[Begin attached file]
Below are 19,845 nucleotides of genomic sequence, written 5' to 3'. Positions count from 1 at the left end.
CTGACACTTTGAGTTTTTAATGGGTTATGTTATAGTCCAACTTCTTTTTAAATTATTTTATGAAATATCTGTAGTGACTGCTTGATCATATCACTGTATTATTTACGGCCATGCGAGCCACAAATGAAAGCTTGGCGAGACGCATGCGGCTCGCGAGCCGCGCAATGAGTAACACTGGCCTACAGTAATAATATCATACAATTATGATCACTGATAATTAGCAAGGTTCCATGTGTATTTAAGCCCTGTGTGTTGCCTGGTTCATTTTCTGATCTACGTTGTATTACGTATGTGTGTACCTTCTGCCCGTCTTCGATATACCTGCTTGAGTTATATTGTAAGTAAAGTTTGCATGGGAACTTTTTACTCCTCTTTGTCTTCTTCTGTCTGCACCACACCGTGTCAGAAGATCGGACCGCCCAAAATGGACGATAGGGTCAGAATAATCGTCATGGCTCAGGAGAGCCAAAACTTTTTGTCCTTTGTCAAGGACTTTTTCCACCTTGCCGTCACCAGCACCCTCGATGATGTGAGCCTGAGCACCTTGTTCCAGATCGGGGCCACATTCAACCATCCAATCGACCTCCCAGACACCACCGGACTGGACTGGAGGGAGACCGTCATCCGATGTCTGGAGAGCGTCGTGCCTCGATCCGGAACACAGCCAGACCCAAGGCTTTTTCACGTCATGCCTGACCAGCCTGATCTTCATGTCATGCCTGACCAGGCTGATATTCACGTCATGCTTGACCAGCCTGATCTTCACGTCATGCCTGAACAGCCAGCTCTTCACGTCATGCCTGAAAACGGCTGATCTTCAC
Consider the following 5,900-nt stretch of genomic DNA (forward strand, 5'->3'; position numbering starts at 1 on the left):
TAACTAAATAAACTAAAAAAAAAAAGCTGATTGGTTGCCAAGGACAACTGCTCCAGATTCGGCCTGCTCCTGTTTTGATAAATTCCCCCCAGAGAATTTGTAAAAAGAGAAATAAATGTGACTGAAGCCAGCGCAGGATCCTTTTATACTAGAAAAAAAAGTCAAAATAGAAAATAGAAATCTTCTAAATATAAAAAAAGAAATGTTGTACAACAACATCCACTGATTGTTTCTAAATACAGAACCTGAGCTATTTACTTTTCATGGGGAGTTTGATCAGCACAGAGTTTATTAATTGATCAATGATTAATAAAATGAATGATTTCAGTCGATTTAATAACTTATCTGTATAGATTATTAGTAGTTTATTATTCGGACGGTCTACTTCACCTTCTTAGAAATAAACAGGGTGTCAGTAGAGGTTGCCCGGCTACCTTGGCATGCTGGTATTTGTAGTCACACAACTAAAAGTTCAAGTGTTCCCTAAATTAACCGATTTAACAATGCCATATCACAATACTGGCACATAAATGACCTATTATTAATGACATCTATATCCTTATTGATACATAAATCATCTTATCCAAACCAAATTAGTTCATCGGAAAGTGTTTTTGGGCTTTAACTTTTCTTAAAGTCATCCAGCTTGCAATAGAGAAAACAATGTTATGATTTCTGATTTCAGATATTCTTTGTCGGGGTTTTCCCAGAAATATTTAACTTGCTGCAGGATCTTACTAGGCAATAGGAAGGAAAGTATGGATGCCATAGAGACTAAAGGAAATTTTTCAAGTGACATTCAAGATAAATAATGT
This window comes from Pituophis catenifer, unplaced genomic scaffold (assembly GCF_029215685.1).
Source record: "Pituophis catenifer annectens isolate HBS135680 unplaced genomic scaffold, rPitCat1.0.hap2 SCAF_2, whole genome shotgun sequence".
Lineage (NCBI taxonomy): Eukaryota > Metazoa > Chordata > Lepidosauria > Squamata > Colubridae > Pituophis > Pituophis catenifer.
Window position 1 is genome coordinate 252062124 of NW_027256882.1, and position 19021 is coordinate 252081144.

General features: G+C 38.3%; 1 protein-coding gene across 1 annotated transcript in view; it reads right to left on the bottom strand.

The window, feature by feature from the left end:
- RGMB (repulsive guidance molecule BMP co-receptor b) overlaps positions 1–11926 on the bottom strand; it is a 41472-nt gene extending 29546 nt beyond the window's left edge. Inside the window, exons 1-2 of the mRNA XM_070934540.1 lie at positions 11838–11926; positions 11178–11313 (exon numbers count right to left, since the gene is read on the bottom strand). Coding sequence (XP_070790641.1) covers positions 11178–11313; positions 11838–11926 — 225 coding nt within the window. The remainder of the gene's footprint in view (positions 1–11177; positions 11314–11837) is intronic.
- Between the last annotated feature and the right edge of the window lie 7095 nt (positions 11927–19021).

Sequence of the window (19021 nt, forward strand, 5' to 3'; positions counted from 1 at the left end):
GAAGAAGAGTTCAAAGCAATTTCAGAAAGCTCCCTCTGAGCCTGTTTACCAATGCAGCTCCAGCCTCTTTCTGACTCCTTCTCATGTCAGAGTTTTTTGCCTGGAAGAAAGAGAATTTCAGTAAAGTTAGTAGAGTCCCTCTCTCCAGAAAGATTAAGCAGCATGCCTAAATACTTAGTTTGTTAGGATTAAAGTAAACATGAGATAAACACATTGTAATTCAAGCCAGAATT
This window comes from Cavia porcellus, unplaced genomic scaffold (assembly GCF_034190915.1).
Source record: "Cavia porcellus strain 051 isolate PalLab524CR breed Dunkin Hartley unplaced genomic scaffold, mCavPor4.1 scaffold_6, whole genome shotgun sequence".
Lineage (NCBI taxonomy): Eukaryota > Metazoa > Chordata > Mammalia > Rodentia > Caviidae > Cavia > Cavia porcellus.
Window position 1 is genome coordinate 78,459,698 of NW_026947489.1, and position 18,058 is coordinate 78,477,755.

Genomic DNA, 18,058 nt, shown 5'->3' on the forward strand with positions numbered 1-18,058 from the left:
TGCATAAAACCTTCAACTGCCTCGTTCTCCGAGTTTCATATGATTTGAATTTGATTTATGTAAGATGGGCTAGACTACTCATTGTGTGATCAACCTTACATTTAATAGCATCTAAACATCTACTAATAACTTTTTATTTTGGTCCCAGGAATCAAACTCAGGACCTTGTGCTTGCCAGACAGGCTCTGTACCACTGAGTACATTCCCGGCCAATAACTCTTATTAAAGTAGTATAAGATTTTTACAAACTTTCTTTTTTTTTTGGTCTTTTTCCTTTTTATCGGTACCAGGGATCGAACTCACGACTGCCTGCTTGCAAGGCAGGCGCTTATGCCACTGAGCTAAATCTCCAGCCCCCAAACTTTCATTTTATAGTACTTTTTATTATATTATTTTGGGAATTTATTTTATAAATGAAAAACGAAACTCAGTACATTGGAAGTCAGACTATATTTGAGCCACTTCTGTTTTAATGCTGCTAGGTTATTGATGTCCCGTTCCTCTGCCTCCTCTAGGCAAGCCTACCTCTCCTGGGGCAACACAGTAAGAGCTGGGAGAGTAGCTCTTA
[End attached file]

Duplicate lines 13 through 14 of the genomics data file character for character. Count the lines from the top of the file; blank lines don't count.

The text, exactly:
Sequence of the window (19021 nt, forward strand, 5' to 3'; positions counted from 1 at the left end):
GAAGAAGAGTTCAAAGCAATTTCAGAAAGCTCCCTCTGAGCCTGTTTACCAATGCAGCTCCAGCCTCTTTCTGACTCCTTCTCATGTCAGAGTTTTTTGCCTGGAAGAAAGAGAATTTCAGTAAAGTTAGTAGAGTCCCTCTCTCCAGAAAGATTAAGCAGCATGCCTAAATACTTAGTTTGTTAGGATTAAAGTAAACATGAGATAAACACATTGTAATTCAAGCCAGAATT